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The Russian connection

The Russian connection
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Donald Trump, and those who apparently see lying on his behalf as a sacred duty, are desperate to demonstrate:

• That his campaign did not “collude” with Russia

• That Americans don’t care about Russia’s efforts to influence our election

• That the Russians had no impact on the outcome of our election

The first of these is largely irrelevant, the second is demonstrably false and the third can never be determined.

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It is abundantly clear, both from Monday’s indictments and earlier admissions by Trump family members, that the campaign solicited assistance from Russia, in apparent violation of campaign finance laws.

“Collusion,” is wholly irrelevant.

Collusion has no legal meaning in this context. The dictionary definition of the word is, “secret agreement or cooperation …”

The president was not secret at all. In fact, he was quite public in seeking Russian help. In July 2016, Trump made a specific request: “Russia: If you’re listening, I hope you’re able to find the 30,000 emails that are missing.”

The fact that the president solicited help from the Russians likely violates the law. Donald Trump Jr.’s meeting with a Russian emissary and George Papadopoulos’s efforts to arrange similar meetings almost surely violate our campaign finance laws.

An email to Trump Jr. explained, “The Crown prosecutor of Russia … offered to provide the Trump campaign with some official … information that would incriminate Hillary … and be very useful to your father. This is … part of Russia and its government’s support for Mr. Trump.”

The law states it is “unlawful for a person to solicit, accept, or receive a contribution or donation … from a foreign national.”

And what is a “donation,” according to the law? A “thing of value.”

Is opposition research a thing of value? You bet. Campaigns pay real money for it all the time. Trump Jr. expected to receive something of value from the Russians. Would the emails President TrumpDonald John TrumpTrump renews attacks against Tester over VA nominee on eve of Montana rally Trump submits 2017 federal income tax returns Corker: Trump administration 'clamped down' on Saudi intel, canceled briefing MORE asked the Russians for be a thing of value? Certainly.

This may not be the most serious crime with which Trump Jr., Jared Kushner and others could be charged, but it seems an easy case to prove.

The demonstrably false administration claim is that no one cares.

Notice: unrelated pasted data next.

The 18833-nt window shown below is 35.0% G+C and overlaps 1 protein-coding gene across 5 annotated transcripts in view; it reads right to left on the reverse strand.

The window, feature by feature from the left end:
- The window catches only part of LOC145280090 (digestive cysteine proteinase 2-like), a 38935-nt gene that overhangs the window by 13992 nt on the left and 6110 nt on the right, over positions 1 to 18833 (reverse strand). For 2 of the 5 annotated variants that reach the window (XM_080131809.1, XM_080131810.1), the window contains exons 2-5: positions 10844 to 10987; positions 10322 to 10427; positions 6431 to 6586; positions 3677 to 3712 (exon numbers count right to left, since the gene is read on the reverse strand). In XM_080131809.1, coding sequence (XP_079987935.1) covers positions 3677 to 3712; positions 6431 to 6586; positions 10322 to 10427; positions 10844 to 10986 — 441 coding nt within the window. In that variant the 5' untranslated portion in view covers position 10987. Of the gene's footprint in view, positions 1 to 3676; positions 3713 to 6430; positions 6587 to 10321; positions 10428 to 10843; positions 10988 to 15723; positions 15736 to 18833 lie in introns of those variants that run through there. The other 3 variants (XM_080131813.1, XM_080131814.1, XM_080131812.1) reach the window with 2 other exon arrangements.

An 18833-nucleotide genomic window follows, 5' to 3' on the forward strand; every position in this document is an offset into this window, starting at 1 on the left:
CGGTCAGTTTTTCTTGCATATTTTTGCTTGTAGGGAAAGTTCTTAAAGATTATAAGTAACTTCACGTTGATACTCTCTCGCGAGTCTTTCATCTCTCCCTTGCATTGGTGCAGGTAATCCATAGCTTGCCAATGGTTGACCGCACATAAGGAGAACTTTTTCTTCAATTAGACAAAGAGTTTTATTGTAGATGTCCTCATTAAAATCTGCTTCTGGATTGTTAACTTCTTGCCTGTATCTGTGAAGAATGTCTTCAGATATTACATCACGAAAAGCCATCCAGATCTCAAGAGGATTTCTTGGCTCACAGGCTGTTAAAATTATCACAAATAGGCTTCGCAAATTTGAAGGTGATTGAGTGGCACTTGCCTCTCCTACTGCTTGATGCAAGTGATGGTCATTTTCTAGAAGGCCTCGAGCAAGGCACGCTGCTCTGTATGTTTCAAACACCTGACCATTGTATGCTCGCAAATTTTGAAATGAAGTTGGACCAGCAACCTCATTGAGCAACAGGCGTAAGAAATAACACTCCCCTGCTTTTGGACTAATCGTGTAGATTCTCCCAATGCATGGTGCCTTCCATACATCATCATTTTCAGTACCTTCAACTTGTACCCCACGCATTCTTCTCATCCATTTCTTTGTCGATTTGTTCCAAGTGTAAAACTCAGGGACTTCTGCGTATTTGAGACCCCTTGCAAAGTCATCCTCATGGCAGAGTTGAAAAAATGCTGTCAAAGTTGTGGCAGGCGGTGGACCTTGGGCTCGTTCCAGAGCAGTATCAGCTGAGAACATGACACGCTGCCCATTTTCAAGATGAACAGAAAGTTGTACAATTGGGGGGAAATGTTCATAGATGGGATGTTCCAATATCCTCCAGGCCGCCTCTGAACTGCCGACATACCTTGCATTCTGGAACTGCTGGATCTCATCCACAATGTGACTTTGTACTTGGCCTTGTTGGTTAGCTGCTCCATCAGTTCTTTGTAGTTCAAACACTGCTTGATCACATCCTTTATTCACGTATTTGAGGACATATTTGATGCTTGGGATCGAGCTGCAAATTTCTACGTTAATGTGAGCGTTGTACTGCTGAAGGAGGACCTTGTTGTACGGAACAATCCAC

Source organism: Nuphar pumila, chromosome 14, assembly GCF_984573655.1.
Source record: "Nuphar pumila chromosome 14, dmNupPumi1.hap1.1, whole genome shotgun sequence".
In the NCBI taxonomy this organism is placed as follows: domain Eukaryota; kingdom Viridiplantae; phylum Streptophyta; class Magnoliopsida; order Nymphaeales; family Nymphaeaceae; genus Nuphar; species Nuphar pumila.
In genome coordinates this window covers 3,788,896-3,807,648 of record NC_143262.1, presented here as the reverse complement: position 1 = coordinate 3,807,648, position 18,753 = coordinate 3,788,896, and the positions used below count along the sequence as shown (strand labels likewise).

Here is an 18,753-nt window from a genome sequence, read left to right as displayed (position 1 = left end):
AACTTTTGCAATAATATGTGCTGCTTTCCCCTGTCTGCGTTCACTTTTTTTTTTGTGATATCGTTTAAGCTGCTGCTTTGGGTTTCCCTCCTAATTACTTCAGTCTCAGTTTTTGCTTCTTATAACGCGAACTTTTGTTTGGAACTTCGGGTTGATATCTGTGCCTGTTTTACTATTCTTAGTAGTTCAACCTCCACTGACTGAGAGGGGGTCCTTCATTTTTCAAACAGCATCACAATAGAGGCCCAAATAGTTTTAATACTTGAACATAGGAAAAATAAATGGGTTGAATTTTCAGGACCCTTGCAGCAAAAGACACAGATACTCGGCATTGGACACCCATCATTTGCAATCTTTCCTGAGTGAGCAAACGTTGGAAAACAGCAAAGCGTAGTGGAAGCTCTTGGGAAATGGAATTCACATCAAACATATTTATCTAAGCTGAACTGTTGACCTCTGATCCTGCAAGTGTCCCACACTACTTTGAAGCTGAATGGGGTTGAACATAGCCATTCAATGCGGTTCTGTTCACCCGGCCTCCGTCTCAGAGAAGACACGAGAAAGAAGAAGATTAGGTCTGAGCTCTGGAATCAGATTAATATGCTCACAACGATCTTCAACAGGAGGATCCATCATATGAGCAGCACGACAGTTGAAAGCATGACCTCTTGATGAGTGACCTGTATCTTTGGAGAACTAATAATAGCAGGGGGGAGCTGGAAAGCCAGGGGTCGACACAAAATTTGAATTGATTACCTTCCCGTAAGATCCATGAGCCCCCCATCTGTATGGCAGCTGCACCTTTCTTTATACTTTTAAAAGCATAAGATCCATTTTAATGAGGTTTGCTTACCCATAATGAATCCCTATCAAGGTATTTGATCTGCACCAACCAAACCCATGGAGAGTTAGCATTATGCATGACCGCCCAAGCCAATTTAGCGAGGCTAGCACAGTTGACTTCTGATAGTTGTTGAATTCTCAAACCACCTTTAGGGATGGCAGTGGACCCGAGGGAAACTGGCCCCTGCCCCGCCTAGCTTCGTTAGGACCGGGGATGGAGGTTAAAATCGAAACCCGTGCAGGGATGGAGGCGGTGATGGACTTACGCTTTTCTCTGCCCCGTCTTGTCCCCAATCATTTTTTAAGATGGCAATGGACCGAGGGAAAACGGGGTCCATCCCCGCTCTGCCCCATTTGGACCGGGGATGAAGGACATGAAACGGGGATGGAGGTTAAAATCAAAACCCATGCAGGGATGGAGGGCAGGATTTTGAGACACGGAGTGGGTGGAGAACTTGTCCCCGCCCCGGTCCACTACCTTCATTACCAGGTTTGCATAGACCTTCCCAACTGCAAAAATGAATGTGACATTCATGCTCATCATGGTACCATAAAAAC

Even before the latest indictments were announced, a Fox News poll last month found 53 percent saying it was at least “very important” for the investigations of Russian interference in the election to continue.  Sixty-nine percent labeled the investigations at least “somewhat important.”

Most people do care — and care a good deal.

Finally, there is the unanswerable question—did Russian interference affect the election’s outcome?

Trump is so obsessed with this that his CIA director, Mike PompeoMichael (Mike) Richard PompeoOvernight Defense: Trump asks Turkey for evidence on missing journalist | Key Dem calls for international probe | Five things to know about 'MBS' | Air Force struggles to determine cost of hurricane damage to F-22 jets GOP leaders hesitant to challenge Trump on Saudi Arabia Washington Post to publish special Opinion page with new Khashoggi column MORE, lied about it, telling an audience the “intelligence community’s assessment is that the Russian meddling that took place did not affect the outcome of the election.”

That is not at all what they concluded. In fact, the report makes clear the intelligence community did “not make an assessment of the impact that Russian activities had on the outcome of the 2016 election.”

Had they done so, they would have concluded that it’s impossible to know. We cannot rerun the election without over 125 million Americans being exposed to 80,000 Russian Facebook posts, 3,000 Facebook ads, and 288 million views of Russian tweets.

Was that enough to change the votes of fewer Americans than fit in the South Williamsport, Pa., stadium that hosts the Little League World Series —and therefore the outcome?

Venturing far outside his area of expertise, Trump’s Deputy Attorney General Rod Rosenstein told an interviewer, “I don’t think they’d [Americans] be influenced by ads posted by foreign governments.”

Unfortunately, Vladimir Putin was not subject to stand-by-your-ad rules. Viewers had no way of knowing they were seeing a Russian post.

And that’s part of the reason we will never know whether Putin elected a president.

Mellman is President of The Mellman Group and has helped elect 30 U.S. Senators, 12 Governors and dozens of House Members. Mellman served as pollster to Senate Democratic Leaders for over 20 years and as President of the American Association of Political Consultants.